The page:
We dug into ASR's sway bar kit and found a well thought out and impressively constructed setup. We were especially taken with the high-quality Aurora spherical bearing end links and CNC machined everything else it includes, from the bushing brackets and end link braces to the sub-frame brace. That brace is a key advantage to ASR's kit; it attempts to tackle a problem that companies have had in outfitting the EJ Civic with an aftermarket sway bar: sub-frame tear-out.
|With the sub-frame brace installed and looking from the side (almost looking down the LCA) you can see the sub-frame sandwich, the sub-frame wall looking like the thinnest layer. The ASR brace spreads the load out over a greater area to prevent the bar bracket from tearing the sub-frame.|
In the past, if you wanted to rig up a rear stabilizer bar to this generation Civic, many companies just used stamped and bent steel brackets that secured the bushings to the sub-frame via holes that were already there for the factory bar. Unfortunately many learned this was not an optimal arrangement, especially for cars that saw repeated track duty or high-performance use; what seemed to be happening is the sub-frame metal was fatiguing at the bracket points, causing the brackets to get torn out of the sub-frame. To prevent this, companies recommended welding the brackets in place (instantly making the upgrade more than a backyard job for most).
ASR's approach sandwiches the sub-frame in between two machined plates, which spreads the load out over a greater area and ostensibly prevents the pivot bracket from tearing the sub-frame. This also allows you to run stiffer sway bar options (ASR makes two thicknesses), and we surmise the sub-frame brace also acts like a lower tie bar and helps stiffen the chassis at the suspension pickup points.
|The buff sub-frame brace and its hardware allow for more aggressive sway bar options and probably also acts like a lower tie bar to help stiffen the chassis at the suspension pick up points.|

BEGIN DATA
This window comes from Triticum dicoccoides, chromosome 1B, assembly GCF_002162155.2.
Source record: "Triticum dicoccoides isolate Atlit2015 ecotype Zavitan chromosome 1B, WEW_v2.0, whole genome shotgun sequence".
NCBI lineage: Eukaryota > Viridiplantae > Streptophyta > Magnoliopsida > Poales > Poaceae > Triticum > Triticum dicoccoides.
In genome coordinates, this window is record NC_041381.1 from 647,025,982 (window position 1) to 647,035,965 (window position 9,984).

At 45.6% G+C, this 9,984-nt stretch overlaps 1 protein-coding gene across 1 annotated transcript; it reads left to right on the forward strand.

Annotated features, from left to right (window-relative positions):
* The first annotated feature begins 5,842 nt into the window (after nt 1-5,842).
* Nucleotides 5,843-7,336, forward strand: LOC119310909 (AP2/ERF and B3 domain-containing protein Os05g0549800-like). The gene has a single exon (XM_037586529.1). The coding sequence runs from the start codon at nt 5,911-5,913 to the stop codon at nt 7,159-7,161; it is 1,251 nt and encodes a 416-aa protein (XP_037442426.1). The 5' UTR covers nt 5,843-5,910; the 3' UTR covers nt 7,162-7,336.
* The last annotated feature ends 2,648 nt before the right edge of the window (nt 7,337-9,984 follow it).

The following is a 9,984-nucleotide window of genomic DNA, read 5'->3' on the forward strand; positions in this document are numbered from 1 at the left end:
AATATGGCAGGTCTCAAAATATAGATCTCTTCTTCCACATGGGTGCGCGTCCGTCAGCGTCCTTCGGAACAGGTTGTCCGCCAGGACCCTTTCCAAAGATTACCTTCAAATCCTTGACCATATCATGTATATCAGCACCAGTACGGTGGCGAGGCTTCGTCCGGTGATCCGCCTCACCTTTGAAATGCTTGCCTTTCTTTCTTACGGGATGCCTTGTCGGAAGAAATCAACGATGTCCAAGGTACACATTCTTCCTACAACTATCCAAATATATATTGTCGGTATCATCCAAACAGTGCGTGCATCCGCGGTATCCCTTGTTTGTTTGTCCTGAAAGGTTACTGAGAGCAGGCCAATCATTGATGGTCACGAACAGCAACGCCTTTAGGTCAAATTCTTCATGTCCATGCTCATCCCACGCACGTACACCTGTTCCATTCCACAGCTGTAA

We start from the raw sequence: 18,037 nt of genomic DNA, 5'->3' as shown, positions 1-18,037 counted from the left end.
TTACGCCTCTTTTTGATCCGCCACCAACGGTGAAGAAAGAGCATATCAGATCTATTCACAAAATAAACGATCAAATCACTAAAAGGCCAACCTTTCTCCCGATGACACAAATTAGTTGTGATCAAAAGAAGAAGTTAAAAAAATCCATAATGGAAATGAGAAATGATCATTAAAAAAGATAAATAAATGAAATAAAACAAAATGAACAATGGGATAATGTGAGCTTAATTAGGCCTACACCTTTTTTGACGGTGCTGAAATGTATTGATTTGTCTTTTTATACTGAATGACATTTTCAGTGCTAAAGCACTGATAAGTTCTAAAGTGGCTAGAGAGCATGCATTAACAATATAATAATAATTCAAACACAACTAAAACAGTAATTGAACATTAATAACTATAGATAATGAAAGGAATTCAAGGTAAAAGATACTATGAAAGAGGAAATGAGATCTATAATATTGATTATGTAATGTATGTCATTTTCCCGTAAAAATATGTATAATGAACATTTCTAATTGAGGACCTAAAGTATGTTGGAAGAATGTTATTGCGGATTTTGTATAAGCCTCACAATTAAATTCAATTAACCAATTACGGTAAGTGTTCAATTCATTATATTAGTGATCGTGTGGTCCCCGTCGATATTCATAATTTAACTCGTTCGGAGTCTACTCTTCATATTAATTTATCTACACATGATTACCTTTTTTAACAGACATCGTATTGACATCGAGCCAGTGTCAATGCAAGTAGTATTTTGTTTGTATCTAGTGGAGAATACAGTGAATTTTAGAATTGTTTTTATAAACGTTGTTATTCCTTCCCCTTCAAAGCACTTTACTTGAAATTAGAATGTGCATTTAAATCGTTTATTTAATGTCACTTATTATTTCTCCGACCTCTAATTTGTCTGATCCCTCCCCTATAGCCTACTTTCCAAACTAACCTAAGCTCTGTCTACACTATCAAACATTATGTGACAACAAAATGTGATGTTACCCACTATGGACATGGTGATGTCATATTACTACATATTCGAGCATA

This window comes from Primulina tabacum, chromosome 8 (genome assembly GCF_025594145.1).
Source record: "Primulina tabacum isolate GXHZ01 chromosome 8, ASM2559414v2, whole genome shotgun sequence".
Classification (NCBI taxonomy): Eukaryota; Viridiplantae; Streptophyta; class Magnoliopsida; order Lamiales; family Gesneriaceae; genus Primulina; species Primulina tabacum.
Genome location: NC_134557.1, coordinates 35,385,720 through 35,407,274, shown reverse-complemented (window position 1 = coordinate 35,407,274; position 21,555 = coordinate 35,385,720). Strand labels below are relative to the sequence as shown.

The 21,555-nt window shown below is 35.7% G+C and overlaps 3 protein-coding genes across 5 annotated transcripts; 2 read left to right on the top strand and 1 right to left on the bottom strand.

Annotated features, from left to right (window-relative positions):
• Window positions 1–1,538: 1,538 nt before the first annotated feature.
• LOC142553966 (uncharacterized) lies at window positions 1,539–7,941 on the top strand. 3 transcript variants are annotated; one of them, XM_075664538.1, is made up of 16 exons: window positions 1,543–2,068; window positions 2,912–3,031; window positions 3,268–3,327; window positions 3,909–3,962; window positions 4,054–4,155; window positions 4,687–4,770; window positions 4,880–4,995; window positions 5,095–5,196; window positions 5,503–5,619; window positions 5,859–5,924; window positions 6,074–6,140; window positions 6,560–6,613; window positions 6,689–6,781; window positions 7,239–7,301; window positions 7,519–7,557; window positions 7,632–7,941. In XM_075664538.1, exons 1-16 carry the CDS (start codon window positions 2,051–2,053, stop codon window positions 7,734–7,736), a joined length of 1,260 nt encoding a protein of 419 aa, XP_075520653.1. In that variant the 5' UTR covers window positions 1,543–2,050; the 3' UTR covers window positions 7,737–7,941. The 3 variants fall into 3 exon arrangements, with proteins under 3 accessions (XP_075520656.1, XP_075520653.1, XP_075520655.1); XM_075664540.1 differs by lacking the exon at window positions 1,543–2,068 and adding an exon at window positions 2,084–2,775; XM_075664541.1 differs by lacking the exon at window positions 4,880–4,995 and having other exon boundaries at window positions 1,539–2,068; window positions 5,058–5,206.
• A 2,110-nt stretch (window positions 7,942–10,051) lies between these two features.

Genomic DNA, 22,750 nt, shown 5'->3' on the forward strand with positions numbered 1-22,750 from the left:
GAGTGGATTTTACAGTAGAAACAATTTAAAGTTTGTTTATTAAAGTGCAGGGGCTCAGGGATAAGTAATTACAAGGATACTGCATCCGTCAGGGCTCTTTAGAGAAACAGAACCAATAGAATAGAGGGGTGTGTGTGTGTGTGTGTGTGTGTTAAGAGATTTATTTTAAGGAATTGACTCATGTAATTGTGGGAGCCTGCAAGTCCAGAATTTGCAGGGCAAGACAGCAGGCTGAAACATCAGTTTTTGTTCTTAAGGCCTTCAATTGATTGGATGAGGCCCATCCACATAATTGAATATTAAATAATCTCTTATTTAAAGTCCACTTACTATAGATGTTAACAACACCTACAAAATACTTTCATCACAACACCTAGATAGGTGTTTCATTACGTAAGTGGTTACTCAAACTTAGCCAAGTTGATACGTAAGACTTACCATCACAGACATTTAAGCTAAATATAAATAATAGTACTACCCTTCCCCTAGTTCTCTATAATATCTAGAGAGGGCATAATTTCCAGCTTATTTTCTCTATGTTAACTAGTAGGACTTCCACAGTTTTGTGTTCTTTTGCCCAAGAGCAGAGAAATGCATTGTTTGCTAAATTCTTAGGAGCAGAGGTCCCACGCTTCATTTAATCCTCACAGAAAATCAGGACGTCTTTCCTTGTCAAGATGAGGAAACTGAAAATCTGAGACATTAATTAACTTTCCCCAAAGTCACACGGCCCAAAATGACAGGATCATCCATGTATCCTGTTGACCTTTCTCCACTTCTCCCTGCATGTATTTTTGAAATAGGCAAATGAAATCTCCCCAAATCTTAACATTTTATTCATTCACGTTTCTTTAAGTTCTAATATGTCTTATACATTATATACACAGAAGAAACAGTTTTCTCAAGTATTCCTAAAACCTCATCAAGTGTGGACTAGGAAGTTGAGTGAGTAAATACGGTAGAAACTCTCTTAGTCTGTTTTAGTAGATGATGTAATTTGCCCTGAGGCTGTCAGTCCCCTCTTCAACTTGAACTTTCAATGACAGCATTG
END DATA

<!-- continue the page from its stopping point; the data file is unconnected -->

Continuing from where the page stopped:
|Installing the sub-frame brace involves employing existing holes for the factory sway bar and the LCA pivot bolt. Before anything is permanently torqued down the roll bar and its bushings and brackets are bolted up.|
Our 1997 Civic EX was not originally equipped with a sway bar; however, a few years back we installed a factory Si unit that was 13mm in diameter, which came off for this upgrade along with the factory bushings, end links and remaining hardware. Replacing the Si bar will be the 24mm piece in ASR's kit, and further down the road we will also be testing a 32mm bar the company offers.
|The ends of the bar are connected to the Skunk2 LCAs, and the Aurora end links are height adjustable so that you can adjust any preload out of the sway bar.|
Like the front bar, the rear stabilizer install was fairly straightforward, utilizing the factory sway bar holes in the sub-frame as well as the pivot bolt for the lower control arms. The sub-frame brace is bolted on first using the provided ASR hardware, and then the bar is installed, secured first to the brace via bushings and then the end links connected to the LCAs. The end links are height adjustable to adjust any preload out of the sway bars, which also helps when corner weighting the car. Additionally, two holes on the sway bar blade allow for different stiffness settings.
|We installed ASR's 24mm bar but will be testing the 32 later, both an improvement over the 13mm Civic Si bar we had in there before. Having a thicker, stiffer rear bar increases the overall roll stiffness of the chassis, which is equivalent to increasing the spring rate by a couple hundred in/lbs.|
Our work at installation now gets followed by a regimen just as critical: tuning. We have to hammer out the proper handling settings that work best with all the toys we just installed, and luckily for us that involves seat time – but not before we get the power plant sorted out. Stick around for a lot more!